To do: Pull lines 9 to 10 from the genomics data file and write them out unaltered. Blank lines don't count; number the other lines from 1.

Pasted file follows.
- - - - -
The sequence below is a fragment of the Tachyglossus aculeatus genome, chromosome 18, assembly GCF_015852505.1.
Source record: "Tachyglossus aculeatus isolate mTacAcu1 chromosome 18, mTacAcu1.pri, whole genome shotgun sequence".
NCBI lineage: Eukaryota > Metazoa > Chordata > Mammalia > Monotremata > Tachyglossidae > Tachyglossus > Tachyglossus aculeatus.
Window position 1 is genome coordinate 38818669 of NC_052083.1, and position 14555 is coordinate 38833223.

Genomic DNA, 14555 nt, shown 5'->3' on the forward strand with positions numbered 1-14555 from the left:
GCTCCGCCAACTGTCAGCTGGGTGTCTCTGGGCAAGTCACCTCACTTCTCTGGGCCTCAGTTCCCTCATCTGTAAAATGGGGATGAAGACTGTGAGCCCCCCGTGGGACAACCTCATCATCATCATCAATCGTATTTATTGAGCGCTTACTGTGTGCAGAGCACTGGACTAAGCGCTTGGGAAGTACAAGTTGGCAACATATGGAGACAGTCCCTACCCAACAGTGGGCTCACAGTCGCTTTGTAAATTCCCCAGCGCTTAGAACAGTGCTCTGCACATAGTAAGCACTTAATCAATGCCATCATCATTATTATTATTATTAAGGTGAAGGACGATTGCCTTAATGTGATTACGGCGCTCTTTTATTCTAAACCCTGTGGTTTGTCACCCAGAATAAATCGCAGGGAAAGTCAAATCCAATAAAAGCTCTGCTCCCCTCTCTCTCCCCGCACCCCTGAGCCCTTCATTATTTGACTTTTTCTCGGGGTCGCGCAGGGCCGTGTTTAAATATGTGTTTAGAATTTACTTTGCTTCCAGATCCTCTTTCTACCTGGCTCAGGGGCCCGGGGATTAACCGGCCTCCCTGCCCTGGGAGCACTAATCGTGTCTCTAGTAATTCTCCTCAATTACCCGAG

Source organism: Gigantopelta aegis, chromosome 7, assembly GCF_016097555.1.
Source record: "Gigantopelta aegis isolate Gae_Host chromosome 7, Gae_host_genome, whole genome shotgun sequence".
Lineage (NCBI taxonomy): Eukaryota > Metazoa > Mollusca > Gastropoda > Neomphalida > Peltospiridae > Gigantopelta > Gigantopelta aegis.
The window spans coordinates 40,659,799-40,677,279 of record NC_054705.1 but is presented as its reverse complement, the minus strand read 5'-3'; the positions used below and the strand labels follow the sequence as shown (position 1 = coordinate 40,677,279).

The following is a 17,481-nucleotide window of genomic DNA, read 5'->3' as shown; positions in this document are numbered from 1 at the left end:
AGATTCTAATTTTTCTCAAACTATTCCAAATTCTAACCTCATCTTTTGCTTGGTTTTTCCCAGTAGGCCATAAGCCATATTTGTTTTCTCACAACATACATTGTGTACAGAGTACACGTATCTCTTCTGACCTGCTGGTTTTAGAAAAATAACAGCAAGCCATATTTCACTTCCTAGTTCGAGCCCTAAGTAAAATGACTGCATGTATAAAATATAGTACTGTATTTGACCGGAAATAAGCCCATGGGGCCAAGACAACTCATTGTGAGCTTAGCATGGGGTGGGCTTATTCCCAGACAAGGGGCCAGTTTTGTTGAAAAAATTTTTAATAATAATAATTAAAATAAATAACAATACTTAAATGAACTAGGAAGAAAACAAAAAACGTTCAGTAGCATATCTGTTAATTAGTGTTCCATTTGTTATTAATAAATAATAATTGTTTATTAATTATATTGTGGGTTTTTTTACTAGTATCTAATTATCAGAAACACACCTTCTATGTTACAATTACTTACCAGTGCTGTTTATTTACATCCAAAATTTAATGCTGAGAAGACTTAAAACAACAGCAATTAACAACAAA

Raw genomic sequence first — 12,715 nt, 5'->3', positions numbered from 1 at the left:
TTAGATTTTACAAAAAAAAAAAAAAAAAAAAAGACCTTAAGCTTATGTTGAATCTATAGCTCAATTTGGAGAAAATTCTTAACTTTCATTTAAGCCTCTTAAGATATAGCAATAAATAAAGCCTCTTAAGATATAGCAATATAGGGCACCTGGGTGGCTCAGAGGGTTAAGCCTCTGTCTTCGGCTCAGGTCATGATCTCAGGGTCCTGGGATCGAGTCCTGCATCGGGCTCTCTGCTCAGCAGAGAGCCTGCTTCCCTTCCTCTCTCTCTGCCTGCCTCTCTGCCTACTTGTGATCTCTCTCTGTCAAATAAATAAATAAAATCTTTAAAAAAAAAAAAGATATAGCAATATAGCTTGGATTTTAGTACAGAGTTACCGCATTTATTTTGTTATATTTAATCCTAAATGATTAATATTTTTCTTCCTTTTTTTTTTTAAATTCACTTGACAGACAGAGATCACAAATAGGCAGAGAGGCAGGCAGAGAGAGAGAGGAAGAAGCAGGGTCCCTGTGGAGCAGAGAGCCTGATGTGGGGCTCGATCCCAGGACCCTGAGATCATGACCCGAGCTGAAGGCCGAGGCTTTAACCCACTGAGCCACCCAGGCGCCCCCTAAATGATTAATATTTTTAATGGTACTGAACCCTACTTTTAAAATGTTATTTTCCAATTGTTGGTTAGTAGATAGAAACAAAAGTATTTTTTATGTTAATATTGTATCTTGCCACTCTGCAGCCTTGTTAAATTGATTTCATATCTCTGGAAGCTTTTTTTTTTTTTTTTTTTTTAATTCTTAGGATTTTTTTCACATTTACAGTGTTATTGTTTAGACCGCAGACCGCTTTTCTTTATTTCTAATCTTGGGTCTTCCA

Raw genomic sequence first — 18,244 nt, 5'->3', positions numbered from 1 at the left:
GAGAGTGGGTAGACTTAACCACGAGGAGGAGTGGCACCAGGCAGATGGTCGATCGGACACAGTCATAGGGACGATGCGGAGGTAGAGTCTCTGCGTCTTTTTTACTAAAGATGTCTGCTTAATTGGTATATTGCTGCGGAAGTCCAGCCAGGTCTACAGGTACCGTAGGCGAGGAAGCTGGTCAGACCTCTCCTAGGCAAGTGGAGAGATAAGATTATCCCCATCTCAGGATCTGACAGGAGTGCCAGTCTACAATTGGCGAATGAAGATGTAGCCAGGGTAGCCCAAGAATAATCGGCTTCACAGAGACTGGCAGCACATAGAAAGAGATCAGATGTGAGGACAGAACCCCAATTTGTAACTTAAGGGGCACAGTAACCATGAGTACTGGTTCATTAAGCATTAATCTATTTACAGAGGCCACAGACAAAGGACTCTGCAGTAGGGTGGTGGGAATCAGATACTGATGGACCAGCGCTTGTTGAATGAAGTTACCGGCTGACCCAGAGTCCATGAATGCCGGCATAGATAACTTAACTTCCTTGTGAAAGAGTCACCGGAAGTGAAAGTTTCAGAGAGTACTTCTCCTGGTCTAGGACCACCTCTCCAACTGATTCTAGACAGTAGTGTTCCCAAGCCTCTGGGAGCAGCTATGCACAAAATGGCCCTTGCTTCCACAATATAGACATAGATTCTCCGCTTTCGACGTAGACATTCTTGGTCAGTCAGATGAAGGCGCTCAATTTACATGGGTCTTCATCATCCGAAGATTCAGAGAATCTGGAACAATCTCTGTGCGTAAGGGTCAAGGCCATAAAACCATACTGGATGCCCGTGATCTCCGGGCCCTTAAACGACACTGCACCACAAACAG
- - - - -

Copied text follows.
Lineage (NCBI taxonomy): Eukaryota > Metazoa > Mollusca > Gastropoda > Neomphalida > Peltospiridae > Gigantopelta > Gigantopelta aegis.
The window spans coordinates 40,659,799-40,677,279 of record NC_054705.1 but is presented as its reverse complement, the minus strand read 5'-3'; the positions used below and the strand labels follow the sequence as shown (position 1 = coordinate 40,677,279).